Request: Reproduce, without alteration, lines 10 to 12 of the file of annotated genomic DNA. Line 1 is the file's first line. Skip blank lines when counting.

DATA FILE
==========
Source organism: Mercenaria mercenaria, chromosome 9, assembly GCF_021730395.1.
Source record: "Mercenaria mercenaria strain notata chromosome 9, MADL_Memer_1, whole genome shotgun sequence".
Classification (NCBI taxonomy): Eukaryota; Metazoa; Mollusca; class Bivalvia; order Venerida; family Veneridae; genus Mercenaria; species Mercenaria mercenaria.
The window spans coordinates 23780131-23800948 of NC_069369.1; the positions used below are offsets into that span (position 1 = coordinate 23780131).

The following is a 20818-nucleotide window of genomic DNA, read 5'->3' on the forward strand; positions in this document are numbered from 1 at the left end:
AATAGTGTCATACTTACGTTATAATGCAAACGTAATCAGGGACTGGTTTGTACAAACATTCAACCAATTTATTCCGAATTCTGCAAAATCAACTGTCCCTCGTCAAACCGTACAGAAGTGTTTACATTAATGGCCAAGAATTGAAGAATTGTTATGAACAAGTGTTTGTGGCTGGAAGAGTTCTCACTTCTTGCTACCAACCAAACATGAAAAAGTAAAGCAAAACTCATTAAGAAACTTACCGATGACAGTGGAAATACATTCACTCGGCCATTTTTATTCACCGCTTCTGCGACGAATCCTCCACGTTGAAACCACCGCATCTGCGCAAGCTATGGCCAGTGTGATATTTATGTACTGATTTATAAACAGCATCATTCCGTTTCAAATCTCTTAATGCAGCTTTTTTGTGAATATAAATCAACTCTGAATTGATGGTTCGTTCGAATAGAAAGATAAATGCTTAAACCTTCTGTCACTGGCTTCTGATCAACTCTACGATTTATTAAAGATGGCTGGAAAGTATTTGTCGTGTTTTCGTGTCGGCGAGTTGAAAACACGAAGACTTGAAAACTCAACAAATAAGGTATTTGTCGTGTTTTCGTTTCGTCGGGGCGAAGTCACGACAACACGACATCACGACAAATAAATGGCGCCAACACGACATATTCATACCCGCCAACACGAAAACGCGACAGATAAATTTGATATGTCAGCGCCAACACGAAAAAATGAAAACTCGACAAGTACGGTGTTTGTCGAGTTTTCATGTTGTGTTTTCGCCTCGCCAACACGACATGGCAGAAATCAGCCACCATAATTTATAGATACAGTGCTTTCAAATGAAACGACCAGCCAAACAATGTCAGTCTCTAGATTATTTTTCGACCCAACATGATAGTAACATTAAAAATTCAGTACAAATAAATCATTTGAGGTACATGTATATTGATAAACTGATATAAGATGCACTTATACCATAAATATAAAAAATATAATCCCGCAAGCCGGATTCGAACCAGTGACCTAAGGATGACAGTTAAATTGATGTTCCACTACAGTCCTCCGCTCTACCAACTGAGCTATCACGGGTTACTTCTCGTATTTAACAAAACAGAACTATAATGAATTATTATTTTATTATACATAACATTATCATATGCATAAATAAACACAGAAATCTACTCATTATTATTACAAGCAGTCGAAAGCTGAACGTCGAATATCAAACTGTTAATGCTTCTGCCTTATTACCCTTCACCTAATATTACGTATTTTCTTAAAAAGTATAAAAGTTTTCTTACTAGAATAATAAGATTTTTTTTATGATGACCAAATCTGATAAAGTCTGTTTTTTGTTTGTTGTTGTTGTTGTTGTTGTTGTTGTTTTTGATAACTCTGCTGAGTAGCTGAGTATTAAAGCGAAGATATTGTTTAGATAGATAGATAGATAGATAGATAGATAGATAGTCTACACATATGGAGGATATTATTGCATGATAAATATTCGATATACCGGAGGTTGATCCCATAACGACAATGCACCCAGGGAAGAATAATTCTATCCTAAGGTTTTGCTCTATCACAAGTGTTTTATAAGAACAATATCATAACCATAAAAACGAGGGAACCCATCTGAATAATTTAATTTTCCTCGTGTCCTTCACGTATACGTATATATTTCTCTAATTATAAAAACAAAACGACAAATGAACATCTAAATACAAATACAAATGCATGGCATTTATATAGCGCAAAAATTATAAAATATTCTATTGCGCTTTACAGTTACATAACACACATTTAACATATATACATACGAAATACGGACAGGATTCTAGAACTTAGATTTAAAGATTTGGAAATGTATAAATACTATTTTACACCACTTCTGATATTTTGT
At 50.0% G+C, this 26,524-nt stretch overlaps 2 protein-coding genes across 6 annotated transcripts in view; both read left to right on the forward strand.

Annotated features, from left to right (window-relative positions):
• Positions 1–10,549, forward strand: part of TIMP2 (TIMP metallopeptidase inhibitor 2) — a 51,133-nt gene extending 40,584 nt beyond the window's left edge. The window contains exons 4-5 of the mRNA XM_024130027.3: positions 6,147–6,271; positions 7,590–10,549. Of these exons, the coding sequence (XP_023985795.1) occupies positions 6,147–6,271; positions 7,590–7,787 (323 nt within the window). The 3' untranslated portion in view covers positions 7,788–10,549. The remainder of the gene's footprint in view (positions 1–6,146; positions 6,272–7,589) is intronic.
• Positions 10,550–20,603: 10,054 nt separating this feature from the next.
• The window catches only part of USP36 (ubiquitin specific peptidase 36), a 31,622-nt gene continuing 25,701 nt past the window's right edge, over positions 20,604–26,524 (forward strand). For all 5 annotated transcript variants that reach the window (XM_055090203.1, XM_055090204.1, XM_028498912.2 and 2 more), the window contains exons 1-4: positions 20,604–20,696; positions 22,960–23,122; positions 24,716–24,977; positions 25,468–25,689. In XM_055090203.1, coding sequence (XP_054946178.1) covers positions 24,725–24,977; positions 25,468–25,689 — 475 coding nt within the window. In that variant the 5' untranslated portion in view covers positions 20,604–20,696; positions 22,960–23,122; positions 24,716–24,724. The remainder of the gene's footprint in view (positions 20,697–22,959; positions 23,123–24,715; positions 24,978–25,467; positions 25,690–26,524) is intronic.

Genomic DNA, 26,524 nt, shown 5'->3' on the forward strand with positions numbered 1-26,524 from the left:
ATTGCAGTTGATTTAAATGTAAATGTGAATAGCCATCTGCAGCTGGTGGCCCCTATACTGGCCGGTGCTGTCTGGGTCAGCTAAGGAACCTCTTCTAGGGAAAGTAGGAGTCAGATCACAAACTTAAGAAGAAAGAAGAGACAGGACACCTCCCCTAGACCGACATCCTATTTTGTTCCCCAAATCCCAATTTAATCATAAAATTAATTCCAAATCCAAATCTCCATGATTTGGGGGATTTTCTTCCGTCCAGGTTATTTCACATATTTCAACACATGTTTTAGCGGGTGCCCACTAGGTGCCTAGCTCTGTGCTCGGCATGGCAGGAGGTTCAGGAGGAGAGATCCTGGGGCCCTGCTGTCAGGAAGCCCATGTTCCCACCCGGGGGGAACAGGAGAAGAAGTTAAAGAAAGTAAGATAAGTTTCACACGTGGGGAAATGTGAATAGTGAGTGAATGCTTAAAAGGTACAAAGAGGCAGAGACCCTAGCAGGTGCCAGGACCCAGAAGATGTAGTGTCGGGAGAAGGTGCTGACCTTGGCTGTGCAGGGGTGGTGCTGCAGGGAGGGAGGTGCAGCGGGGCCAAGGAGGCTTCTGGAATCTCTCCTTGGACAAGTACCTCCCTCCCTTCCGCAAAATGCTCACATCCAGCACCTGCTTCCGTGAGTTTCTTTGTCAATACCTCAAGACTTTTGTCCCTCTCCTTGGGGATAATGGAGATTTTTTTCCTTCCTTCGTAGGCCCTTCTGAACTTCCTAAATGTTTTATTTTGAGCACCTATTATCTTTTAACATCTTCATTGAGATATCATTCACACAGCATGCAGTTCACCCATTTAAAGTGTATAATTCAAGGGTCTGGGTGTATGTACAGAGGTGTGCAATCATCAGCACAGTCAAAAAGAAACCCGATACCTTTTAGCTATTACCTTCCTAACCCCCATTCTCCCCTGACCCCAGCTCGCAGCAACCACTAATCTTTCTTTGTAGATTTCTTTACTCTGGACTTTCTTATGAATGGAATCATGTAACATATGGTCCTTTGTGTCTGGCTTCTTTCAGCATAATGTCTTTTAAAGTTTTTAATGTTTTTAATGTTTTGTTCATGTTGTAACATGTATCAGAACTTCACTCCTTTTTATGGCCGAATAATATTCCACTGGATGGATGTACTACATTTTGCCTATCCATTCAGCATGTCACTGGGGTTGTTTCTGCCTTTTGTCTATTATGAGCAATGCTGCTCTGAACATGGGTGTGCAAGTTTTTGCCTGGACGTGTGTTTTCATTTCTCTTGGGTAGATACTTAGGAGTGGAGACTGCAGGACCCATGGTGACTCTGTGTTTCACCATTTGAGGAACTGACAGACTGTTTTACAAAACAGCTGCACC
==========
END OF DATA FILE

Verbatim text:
• Positions 10,550–20,603: 10,054 nt separating this feature from the next.
• The window catches only part of USP36 (ubiquitin specific peptidase 36), a 31,622-nt gene continuing 25,701 nt past the window's right edge, over positions 20,604–26,524 (forward strand). For all 5 annotated transcript variants that reach the window (XM_055090203.1, XM_055090204.1, XM_028498912.2 and 2 more), the window contains exons 1-4: positions 20,604–20,696; positions 22,960–23,122; positions 24,716–24,977; positions 25,468–25,689. In XM_055090203.1, coding sequence (XP_054946178.1) covers positions 24,725–24,977; positions 25,468–25,689 — 475 coding nt within the window. In that variant the 5' untranslated portion in view covers positions 20,604–20,696; positions 22,960–23,122; positions 24,716–24,724. The remainder of the gene's footprint in view (positions 20,697–22,959; positions 23,123–24,715; positions 24,978–25,467; positions 25,690–26,524) is intronic.

Genomic DNA, 26,524 nt, shown 5'->3' on the forward strand with positions numbered 1-26,524 from the left: